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Original Issue


In his first foray into the restaurant business, Woods learned that the food is the thing

NEARLY TWO decades before The Woods Jupiter plated its first ceviche—and months before its namesake won his first green jacket—Tiger took his first round through the restaurant industry. In December 1996 the 20-year-old, freshly crowned PGA Rookie of the Year, invested in the Official All Star Cafe, a chain of sportscentric eateries whose partners included Joe Montana and Wayne Gretzky. At that month's Las Vegas opening, Woods celebrated by sprawling himself in the arms of new business partners Monica Seles, Andre Agassi, Shaquille O'Neal and Ken Griffey Jr.

The initial Official All Star Cafe had opened a year earlier, in New York City, near the peak time of a 1990s fad: the themed restaurant. In '91, Hard Rock CEO Robert Earl had left to found Planet Hollywood; as that venture grew, he announced plans for a sports bar on steroids. The two-level, 34,000-square-foot All Star Cafe in Times Square—featuring a TV-saturated, stadium-inspired dining area, patrolled by a miniature blimp—was loaded with memorabilia, from Agassi's ponytail to Babe Ruth's camel-hair coat. It quickly became a go-to site for press conferences and charity benefits, and franchises sprouted from Cancun to Waikiki.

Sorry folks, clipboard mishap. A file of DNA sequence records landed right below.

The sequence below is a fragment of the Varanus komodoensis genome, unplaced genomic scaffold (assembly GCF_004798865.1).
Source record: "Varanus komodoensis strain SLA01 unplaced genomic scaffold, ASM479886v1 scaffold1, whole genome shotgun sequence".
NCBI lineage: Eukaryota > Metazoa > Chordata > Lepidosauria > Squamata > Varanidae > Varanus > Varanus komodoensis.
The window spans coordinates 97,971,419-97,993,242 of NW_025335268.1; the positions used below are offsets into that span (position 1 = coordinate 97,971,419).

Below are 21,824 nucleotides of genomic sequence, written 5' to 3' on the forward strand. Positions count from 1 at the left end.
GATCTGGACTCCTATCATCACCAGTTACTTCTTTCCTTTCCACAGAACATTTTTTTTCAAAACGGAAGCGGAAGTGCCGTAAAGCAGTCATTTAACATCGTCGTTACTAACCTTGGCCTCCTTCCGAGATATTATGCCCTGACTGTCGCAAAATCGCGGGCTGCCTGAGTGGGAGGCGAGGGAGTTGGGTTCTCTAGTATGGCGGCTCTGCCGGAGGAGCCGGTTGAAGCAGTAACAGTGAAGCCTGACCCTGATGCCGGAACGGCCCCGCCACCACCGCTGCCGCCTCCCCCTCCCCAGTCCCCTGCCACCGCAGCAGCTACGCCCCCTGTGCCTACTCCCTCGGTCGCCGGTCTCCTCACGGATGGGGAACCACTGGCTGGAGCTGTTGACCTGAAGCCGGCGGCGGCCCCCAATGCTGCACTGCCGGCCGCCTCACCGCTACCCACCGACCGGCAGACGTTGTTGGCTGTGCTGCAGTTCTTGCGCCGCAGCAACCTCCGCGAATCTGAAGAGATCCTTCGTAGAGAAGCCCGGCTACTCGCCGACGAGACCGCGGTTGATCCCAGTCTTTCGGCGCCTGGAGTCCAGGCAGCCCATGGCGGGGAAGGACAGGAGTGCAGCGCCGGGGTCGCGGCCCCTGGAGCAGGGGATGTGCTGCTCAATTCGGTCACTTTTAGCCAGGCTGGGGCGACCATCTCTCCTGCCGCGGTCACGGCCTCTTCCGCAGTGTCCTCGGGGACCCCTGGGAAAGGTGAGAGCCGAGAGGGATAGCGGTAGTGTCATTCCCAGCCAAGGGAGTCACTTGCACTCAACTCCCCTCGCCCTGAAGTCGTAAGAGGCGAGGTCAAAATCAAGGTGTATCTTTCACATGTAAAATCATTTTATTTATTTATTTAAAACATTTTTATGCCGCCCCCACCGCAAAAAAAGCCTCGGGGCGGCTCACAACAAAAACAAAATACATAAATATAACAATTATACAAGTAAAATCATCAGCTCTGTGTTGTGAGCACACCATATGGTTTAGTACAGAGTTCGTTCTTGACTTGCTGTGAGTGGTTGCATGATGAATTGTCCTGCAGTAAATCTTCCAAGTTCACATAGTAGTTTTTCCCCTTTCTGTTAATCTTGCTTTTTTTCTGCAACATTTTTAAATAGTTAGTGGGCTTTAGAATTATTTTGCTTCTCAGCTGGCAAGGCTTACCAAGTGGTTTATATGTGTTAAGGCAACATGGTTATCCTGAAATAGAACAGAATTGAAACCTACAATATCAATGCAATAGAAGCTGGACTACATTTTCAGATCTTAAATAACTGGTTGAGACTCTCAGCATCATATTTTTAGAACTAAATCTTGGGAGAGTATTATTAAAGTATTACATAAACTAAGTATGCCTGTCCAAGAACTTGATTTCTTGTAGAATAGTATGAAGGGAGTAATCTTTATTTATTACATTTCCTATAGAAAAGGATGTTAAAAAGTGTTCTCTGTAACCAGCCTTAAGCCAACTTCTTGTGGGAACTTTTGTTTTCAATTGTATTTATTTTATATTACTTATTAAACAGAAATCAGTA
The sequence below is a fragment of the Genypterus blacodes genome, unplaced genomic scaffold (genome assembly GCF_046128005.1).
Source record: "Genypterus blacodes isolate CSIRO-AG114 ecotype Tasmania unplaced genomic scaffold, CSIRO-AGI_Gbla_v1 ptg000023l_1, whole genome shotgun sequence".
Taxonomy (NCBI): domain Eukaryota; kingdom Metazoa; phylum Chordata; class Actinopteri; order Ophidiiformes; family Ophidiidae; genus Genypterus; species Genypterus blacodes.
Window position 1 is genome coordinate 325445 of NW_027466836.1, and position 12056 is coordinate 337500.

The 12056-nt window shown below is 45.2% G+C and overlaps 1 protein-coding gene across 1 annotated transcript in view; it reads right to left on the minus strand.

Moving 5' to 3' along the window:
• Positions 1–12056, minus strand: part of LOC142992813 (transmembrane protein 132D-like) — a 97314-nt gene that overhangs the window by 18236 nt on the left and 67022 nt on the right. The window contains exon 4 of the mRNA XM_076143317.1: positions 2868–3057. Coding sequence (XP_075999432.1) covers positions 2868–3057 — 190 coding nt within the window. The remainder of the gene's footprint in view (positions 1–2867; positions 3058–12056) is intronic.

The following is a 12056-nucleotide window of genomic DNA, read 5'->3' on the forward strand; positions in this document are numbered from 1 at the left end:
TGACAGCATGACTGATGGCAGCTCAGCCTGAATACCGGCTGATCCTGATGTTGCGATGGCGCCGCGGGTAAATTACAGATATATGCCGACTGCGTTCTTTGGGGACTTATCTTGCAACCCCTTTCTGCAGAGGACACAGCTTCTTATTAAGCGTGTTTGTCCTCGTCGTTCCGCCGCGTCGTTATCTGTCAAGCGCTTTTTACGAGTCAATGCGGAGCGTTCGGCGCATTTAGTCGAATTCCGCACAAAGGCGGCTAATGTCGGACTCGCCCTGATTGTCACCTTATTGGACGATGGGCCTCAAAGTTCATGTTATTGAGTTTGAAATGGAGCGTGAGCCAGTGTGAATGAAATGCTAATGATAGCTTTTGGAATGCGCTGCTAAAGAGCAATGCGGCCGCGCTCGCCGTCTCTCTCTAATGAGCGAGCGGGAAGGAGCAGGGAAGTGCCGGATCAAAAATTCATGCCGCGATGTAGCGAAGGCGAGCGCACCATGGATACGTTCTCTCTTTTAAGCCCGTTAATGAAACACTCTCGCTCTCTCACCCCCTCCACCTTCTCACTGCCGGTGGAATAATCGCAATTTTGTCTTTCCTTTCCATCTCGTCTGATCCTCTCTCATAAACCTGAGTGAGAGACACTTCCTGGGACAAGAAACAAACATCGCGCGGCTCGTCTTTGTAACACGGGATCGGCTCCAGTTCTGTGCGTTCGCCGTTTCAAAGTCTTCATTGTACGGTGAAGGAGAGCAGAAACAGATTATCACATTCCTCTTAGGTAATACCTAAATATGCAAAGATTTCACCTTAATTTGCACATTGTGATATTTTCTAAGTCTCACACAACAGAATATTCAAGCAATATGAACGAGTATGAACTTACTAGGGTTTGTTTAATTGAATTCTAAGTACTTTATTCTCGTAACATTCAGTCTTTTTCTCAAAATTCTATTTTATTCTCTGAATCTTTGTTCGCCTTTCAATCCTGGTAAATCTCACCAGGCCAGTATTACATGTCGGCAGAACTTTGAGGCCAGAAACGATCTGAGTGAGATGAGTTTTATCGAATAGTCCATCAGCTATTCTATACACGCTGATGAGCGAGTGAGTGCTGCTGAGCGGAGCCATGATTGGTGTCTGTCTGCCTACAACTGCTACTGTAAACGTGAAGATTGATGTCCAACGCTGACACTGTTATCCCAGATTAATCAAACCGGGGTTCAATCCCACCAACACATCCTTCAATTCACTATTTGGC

Alas, the Cafe did sizzle better than steak. The Orlando Sentinel declared diners would "be better off with a hot dog from a stadium vendor." In 2000, with the company in debt, Woods and three other investors sued to end their endorsement deals and to have their likenesses removed from menus and their keepsakes from exhibits. By then only the Myrtle Beach, S.C., and Orlando outposts remained; the latter proved the final, star-crossed holdout, finally going under in 2007.